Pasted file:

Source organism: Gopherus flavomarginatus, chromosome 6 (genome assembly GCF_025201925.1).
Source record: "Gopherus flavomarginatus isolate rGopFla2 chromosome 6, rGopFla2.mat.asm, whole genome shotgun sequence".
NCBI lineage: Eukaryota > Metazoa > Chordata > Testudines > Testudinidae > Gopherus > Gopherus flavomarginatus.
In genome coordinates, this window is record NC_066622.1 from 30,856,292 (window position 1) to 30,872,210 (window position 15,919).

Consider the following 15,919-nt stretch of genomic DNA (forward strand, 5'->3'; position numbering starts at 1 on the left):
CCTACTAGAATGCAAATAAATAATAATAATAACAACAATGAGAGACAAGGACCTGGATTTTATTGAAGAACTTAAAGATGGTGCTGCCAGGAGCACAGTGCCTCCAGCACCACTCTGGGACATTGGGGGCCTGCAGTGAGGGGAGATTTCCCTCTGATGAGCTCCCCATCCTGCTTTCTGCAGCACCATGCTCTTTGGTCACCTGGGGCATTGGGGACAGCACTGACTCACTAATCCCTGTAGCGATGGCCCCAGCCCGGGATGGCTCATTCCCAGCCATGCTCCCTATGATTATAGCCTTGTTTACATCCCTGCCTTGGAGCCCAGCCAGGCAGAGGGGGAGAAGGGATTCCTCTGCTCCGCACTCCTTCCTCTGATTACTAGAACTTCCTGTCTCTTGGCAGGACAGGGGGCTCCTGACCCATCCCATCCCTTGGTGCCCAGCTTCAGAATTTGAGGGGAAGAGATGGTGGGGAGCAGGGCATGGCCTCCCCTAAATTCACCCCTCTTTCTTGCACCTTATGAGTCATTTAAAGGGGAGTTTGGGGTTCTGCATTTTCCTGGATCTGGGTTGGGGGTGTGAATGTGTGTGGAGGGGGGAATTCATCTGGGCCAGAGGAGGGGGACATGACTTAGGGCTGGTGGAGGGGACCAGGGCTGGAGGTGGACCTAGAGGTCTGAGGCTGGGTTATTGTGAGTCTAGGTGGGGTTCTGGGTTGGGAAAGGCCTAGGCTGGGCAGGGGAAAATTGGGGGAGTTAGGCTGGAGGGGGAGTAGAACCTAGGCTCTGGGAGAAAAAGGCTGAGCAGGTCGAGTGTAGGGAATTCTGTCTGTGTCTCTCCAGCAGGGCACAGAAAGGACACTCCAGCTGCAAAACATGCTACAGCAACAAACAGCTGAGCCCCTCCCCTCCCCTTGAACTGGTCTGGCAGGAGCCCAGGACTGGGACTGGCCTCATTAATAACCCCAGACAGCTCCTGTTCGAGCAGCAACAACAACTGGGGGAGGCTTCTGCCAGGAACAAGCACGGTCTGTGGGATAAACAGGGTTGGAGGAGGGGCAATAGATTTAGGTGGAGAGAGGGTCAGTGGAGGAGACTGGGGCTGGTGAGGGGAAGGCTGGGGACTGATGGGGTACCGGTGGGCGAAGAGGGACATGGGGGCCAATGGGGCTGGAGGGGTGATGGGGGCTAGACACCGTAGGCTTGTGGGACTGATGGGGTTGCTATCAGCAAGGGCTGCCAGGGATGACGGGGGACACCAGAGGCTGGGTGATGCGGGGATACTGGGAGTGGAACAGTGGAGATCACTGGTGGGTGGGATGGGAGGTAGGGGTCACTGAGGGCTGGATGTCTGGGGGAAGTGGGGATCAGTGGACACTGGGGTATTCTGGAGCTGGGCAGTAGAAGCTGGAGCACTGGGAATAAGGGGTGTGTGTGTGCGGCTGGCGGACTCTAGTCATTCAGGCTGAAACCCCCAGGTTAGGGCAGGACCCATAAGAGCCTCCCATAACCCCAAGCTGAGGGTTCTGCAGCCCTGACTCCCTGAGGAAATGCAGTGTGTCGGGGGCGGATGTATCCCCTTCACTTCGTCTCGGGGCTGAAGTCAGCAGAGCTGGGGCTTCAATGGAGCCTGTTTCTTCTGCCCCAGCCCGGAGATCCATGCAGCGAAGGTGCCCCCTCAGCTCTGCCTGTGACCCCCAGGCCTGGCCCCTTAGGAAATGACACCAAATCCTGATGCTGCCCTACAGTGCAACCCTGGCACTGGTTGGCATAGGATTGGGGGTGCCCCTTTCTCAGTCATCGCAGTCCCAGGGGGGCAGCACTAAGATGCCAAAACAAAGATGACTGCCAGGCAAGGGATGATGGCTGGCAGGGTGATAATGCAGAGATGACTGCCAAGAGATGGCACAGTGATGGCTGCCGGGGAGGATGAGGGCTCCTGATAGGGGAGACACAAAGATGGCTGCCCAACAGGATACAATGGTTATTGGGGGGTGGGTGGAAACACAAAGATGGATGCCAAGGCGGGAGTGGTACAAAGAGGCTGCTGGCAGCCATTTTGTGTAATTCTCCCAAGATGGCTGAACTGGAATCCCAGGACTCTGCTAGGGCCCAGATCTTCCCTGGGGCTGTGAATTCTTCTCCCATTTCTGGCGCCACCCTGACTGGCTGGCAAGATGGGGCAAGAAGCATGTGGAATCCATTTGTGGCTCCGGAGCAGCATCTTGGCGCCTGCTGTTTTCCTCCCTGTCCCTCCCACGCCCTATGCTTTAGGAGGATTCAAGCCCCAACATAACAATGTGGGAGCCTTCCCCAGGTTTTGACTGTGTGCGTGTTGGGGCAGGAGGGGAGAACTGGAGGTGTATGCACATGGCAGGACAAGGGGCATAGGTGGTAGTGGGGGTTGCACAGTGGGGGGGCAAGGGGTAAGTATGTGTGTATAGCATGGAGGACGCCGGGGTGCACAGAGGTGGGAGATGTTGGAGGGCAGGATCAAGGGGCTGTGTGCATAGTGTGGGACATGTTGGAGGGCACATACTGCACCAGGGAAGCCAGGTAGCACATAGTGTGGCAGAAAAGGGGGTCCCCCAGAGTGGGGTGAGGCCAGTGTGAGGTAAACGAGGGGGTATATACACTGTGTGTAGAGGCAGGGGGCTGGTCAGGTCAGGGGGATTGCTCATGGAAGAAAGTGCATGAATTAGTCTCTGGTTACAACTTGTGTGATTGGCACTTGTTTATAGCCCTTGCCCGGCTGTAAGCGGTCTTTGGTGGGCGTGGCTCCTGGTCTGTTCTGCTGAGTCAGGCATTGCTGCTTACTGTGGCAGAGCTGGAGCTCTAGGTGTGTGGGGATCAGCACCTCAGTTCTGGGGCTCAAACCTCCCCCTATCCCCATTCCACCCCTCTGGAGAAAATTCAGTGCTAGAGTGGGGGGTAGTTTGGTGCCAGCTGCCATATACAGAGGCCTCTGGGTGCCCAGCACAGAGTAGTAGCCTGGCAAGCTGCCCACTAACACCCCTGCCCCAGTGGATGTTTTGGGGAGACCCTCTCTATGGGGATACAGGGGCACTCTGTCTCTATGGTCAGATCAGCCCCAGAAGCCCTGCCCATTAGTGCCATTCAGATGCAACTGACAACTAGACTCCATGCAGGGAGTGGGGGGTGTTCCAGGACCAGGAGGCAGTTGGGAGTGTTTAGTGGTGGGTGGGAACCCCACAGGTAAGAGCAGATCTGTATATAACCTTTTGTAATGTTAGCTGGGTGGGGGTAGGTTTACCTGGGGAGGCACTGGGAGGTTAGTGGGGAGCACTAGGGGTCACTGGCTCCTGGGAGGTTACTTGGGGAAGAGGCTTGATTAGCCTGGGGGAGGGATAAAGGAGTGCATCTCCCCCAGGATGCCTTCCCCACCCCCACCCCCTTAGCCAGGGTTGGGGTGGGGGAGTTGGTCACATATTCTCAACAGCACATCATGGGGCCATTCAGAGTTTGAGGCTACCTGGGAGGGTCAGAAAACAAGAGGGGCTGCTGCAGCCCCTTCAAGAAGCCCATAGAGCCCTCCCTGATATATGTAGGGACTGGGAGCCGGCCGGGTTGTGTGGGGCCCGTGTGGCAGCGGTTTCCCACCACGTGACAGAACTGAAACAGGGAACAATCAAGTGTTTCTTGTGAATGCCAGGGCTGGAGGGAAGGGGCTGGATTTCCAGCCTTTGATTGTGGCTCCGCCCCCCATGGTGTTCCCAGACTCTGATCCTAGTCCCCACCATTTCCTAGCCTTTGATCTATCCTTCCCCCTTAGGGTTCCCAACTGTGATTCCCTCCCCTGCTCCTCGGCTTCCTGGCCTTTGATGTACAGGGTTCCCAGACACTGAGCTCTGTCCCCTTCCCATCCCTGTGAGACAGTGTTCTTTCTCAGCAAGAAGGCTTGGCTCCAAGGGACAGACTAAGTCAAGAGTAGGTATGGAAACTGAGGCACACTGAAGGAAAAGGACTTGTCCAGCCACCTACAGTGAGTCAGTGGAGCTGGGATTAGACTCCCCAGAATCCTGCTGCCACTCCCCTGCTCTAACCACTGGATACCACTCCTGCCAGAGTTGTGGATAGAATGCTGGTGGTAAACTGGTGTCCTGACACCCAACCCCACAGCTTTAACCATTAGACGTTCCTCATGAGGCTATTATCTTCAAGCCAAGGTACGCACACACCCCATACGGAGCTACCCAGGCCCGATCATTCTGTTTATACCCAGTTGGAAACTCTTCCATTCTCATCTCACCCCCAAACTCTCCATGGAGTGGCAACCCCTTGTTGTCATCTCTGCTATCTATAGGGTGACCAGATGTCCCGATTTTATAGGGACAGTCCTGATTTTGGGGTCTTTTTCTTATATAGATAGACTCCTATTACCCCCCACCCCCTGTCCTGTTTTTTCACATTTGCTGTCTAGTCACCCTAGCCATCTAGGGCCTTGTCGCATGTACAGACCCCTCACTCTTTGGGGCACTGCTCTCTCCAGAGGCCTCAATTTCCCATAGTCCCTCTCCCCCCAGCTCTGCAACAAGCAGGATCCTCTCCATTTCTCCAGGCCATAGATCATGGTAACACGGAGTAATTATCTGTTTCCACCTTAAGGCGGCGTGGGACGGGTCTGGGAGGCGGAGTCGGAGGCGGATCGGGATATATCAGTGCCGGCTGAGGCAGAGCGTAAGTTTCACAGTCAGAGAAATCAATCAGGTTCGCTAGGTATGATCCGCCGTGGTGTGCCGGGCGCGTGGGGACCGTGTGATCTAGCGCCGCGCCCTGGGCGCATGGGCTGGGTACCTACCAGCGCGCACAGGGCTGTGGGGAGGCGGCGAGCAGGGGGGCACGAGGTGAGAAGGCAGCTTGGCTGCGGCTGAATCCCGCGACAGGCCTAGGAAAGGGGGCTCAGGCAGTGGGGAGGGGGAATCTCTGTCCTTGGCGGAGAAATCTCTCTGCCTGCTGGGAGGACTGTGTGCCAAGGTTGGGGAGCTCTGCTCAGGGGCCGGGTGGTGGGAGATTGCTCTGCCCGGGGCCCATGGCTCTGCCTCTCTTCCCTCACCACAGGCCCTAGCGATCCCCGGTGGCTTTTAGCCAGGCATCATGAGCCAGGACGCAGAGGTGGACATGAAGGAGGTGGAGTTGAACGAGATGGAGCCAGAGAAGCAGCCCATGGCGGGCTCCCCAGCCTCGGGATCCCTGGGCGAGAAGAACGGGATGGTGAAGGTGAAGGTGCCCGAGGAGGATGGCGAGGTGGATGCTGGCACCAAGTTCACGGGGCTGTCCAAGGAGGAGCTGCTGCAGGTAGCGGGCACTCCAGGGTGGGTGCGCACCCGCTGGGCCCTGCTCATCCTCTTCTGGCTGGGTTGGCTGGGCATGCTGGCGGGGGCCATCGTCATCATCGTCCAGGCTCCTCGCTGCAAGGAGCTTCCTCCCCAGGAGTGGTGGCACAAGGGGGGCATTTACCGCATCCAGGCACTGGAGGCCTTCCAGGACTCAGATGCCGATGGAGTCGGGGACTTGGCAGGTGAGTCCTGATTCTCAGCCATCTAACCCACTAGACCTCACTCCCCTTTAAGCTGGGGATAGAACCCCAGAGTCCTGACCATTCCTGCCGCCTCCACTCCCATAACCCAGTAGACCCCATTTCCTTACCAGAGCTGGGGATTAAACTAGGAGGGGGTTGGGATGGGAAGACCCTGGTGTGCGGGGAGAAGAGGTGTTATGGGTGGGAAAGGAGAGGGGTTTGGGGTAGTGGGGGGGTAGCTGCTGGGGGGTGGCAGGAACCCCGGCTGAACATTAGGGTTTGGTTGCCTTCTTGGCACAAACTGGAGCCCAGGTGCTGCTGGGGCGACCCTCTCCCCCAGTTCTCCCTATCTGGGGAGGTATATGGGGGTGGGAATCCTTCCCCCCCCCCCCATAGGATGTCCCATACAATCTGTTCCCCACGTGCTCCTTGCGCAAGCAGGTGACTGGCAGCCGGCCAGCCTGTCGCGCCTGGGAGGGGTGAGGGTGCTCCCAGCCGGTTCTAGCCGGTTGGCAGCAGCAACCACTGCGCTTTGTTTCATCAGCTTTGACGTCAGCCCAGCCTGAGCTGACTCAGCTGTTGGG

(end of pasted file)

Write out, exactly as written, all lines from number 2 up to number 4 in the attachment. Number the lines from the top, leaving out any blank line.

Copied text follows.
Source record: "Gopherus flavomarginatus isolate rGopFla2 chromosome 6, rGopFla2.mat.asm, whole genome shotgun sequence".
NCBI lineage: Eukaryota > Metazoa > Chordata > Testudines > Testudinidae > Gopherus > Gopherus flavomarginatus.
In genome coordinates, this window is record NC_066622.1 from 30,856,292 (window position 1) to 30,872,210 (window position 15,919).